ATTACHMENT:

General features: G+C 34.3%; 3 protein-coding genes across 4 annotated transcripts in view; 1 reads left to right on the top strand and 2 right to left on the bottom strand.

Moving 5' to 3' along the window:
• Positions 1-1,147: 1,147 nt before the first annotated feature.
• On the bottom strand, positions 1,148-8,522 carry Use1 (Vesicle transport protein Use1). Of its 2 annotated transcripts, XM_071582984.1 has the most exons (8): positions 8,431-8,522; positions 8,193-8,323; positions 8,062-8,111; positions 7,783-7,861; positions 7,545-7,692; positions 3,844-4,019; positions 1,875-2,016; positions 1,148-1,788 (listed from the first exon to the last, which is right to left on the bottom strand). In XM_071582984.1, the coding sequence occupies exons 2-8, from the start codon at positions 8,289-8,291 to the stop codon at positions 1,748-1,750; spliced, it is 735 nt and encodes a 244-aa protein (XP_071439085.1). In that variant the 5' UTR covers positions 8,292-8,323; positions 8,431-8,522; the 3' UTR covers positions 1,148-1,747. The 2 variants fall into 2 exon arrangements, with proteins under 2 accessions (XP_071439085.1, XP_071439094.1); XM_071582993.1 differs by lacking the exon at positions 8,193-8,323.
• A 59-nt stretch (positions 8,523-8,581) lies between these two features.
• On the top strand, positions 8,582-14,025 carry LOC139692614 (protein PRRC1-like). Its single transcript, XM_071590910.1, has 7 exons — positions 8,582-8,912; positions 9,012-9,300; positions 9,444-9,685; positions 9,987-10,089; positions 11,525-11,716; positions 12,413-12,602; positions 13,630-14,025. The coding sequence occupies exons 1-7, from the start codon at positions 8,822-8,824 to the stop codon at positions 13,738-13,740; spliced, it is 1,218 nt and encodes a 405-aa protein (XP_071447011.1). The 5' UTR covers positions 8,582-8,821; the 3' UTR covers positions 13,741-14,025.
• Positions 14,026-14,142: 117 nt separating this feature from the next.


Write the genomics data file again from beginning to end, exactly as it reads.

General features: G+C 34.3%; 3 protein-coding genes across 4 annotated transcripts in view; 1 reads left to right on the top strand and 2 right to left on the bottom strand.

Moving 5' to 3' along the window:
• Positions 1-1,147: 1,147 nt before the first annotated feature.
• On the bottom strand, positions 1,148-8,522 carry Use1 (Vesicle transport protein Use1). Of its 2 annotated transcripts, XM_071582984.1 has the most exons (8): positions 8,431-8,522; positions 8,193-8,323; positions 8,062-8,111; positions 7,783-7,861; positions 7,545-7,692; positions 3,844-4,019; positions 1,875-2,016; positions 1,148-1,788 (listed from the first exon to the last, which is right to left on the bottom strand). In XM_071582984.1, the coding sequence occupies exons 2-8, from the start codon at positions 8,289-8,291 to the stop codon at positions 1,748-1,750; spliced, it is 735 nt and encodes a 244-aa protein (XP_071439085.1). In that variant the 5' UTR covers positions 8,292-8,323; positions 8,431-8,522; the 3' UTR covers positions 1,148-1,747. The 2 variants fall into 2 exon arrangements, with proteins under 2 accessions (XP_071439085.1, XP_071439094.1); XM_071582993.1 differs by lacking the exon at positions 8,193-8,323.
• A 59-nt stretch (positions 8,523-8,581) lies between these two features.
• On the top strand, positions 8,582-14,025 carry LOC139692614 (protein PRRC1-like). Its single transcript, XM_071590910.1, has 7 exons — positions 8,582-8,912; positions 9,012-9,300; positions 9,444-9,685; positions 9,987-10,089; positions 11,525-11,716; positions 12,413-12,602; positions 13,630-14,025. The coding sequence occupies exons 1-7, from the start codon at positions 8,822-8,824 to the stop codon at positions 13,738-13,740; spliced, it is 1,218 nt and encodes a 405-aa protein (XP_071447011.1). The 5' UTR covers positions 8,582-8,821; the 3' UTR covers positions 13,741-14,025.
• Positions 14,026-14,142: 117 nt separating this feature from the next.